Mabiakop stresses that as policymakers contemplate actions to speed up recovery and build resilience, they must argue that sports and creative businesses should play a central feature in this effort.

“The sports economy worldwide is estimated at 5% of GDP, but only 0.5% in Africa. If exploited, Africa’s sports and creative industries can offer policymakers innovative solutions. Especially, as regards job creation, and providing employment to the 15 million people entering the job market annually.”


By leveraging the two-for-one concept: past studies shown that a 1% growth in the economy delivers a 2% job increment in this sector (these ratios are calculated using data from 48 African countries and adjusted to the reality of the sports economy in Africa by the authors). There are between 30 and 50 job types, in sports and creative industries, respectively. These jobs do not fade away with the first major shock.

Mabiakop indicated that policymakers can use these industries to tackle multiple crises- jobs, poverty, and climate risks. Sports diplomacy- defined as communication, representation and negotiation in or through the prism of sports- has proven effective in building inclusive and cohesive societies. Moreover, sports and the creative industry can support better mental health and well-being, both important for productivity.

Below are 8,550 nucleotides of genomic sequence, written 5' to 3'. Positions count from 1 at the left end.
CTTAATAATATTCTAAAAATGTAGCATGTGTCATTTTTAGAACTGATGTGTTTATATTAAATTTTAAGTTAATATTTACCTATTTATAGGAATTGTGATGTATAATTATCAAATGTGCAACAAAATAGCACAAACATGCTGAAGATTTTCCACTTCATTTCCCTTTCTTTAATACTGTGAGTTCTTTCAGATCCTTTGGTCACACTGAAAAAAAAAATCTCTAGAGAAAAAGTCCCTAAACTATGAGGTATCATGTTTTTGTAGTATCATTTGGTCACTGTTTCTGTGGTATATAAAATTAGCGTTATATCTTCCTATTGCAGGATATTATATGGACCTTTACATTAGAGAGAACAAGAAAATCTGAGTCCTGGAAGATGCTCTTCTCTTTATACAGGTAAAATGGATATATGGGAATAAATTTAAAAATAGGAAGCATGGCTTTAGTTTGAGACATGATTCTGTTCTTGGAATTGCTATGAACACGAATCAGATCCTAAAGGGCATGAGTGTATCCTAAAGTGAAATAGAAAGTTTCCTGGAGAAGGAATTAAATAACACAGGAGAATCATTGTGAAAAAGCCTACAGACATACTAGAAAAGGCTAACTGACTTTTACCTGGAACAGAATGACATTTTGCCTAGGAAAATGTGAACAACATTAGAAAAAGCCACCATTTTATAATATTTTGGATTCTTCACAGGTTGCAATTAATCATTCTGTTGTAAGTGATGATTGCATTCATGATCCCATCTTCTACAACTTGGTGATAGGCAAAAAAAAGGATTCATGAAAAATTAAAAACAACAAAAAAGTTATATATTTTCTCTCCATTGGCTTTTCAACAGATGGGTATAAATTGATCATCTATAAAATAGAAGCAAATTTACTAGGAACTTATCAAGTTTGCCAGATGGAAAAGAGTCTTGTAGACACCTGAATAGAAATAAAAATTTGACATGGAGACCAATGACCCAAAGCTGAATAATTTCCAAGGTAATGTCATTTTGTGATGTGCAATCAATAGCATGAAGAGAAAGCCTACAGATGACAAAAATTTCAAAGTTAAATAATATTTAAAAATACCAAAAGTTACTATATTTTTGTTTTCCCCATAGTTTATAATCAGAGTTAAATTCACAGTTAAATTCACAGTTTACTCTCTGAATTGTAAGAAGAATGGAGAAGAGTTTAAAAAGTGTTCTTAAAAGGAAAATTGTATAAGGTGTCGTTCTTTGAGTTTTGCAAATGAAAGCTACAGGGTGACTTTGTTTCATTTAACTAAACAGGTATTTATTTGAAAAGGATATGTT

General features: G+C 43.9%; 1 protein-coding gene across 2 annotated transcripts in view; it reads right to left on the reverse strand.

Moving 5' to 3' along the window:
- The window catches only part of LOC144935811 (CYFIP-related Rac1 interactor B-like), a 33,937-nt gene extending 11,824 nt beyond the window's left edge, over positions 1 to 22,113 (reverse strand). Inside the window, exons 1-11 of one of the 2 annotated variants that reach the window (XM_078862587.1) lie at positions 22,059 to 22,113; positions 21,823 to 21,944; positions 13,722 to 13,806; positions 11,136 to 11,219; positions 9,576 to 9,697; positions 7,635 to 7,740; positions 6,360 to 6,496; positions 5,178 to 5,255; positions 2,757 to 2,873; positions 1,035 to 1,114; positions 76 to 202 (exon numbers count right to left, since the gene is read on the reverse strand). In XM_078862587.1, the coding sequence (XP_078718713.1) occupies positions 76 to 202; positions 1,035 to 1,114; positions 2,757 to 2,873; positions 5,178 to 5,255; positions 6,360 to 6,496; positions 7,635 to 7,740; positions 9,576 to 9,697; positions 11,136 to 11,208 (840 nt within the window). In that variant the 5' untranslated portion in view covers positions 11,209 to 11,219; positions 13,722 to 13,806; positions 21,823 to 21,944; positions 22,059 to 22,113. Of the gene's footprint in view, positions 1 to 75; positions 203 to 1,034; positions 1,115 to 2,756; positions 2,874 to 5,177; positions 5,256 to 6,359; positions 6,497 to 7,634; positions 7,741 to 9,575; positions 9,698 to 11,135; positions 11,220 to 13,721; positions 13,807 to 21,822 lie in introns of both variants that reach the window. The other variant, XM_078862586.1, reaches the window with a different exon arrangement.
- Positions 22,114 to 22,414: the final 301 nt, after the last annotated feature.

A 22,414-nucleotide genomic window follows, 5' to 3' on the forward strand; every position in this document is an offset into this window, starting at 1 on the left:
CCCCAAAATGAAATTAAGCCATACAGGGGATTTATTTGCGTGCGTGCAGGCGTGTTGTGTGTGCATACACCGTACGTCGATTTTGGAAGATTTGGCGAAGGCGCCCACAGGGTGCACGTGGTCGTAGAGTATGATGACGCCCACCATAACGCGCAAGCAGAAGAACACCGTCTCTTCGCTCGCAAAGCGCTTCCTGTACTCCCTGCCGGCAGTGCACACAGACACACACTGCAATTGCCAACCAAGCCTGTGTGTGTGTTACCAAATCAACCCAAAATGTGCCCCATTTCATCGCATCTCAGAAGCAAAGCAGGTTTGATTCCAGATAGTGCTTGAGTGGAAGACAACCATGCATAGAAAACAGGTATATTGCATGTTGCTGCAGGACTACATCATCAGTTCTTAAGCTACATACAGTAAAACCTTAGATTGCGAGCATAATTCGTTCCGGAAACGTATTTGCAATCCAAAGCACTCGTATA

“Policymakers can also be true to the game by leveraging culture and tradition to celebrate identity and reap commercial value in sports, textiles and jewelry. Creative sectors allow deeper connection with culture, are not easily copied and provide great economic potential.”

He said supporting grassroots sports has powerful distributional effects. “Fortunately, technology has made reaching wide audiences easier, generating higher rates of success when talent is discovered.”

However, Mabiakop held that potential pitfalls must be highlighted. “First avoid build it and they will come policies with infrastructures denuded from the rest of the ecosystem. Like the many sports stadiums left largely unused.”

“Policymakers must remain mindful of how these sectors move the needle in human capital development. Also, align the requisite public policies needed for progress from grassroots participation to professional sports, and even to international sporting events. They should also support investment instruments to render these sectors performant.”

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BFA to pay Taylor P330 000

7th March 2023

Botswana Football Association (BFA) has been ordered to pay its former Chief Executive Officer (CEO), Goabaone Taylor over P330 000 as a compensation for her unfair dismissal last year February.